The Religious Leaders by K. P. Yohannan

James and John were furious. These Samaritans had the gall to close their village to Jesus just because He was traveling to Jerusalem. Instead of being overwhelmed with gratitude that the Jewish Messiah would even set foot on their soil, they closed their doors.

Convinced that these heathens didn’t deserve another breath, the two disciples volunteered to call fire down from heaven, like Elijah, and wipe them out. Jesus rebuked them immediately with these words: “You do not know what manner of spirit you are of” (Luke 9:55).

Jesus’ closest followers reverted to serious carnality just days before His crucifixion. This incident tells us something. In our own selves, when we are rejected or mistreated, we are capable of forgetting all the spiritual things we have learned and responding with judgment and retaliation just like the rest of mankind.

What happens to us that we so quickly look down on others? Along with Jesus’ disciples, we as believers sometimes feel we are qualified and even called to judge others because we think we know the laws of God and are zealous for righteousness.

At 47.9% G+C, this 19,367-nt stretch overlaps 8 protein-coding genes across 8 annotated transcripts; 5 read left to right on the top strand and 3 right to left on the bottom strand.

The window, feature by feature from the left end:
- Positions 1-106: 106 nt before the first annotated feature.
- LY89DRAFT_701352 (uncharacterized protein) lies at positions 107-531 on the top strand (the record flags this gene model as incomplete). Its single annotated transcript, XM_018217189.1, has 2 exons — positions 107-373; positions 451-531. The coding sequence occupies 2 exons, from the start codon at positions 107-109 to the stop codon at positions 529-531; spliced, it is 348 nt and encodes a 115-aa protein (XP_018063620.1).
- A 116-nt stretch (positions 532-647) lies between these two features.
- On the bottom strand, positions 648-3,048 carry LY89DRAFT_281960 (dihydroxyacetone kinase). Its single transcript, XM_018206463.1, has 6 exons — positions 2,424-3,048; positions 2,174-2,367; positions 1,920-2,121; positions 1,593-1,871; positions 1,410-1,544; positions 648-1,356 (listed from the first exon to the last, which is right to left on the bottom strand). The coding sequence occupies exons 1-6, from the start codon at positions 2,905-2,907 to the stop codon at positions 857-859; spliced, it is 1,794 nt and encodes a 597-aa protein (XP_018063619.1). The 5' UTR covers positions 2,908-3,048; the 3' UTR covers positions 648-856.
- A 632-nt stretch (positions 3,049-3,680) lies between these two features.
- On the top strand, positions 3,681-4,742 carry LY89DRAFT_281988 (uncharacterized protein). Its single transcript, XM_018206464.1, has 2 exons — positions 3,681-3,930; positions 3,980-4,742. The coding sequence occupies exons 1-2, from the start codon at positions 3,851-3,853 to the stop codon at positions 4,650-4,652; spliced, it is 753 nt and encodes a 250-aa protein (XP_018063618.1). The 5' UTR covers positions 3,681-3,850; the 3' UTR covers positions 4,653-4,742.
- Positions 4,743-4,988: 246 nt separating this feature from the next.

But Jesus didn’t judge those Samaritans who rejected Him. Neither did He judge the prostitutes, sinners and tax collectors who came to listen to His sermons.

The religious leaders brought Jesus a woman caught in adultery, convinced they had Him trapped. He was a Jew. He knew the Law of Moses. The stones were ready—He would have to pronounce the death penalty over her. But when He challenged those who were without sin to cast the first stone, one by one they left, each convicted by his own failures.

In the end, Jesus, the one and only One who could have passed judgment over her, sent her away with the words, “Neither do I condemn you; go and sin no more” (John 8:11).

This entry was written by K.P. Yohannan, the president and founder of Gospel for Asia, with the intention of encouraging and edifying the Body of Christ. To learn more about Gospel for Asia or to receive additional free resources, visit Gospel for Asia’s website.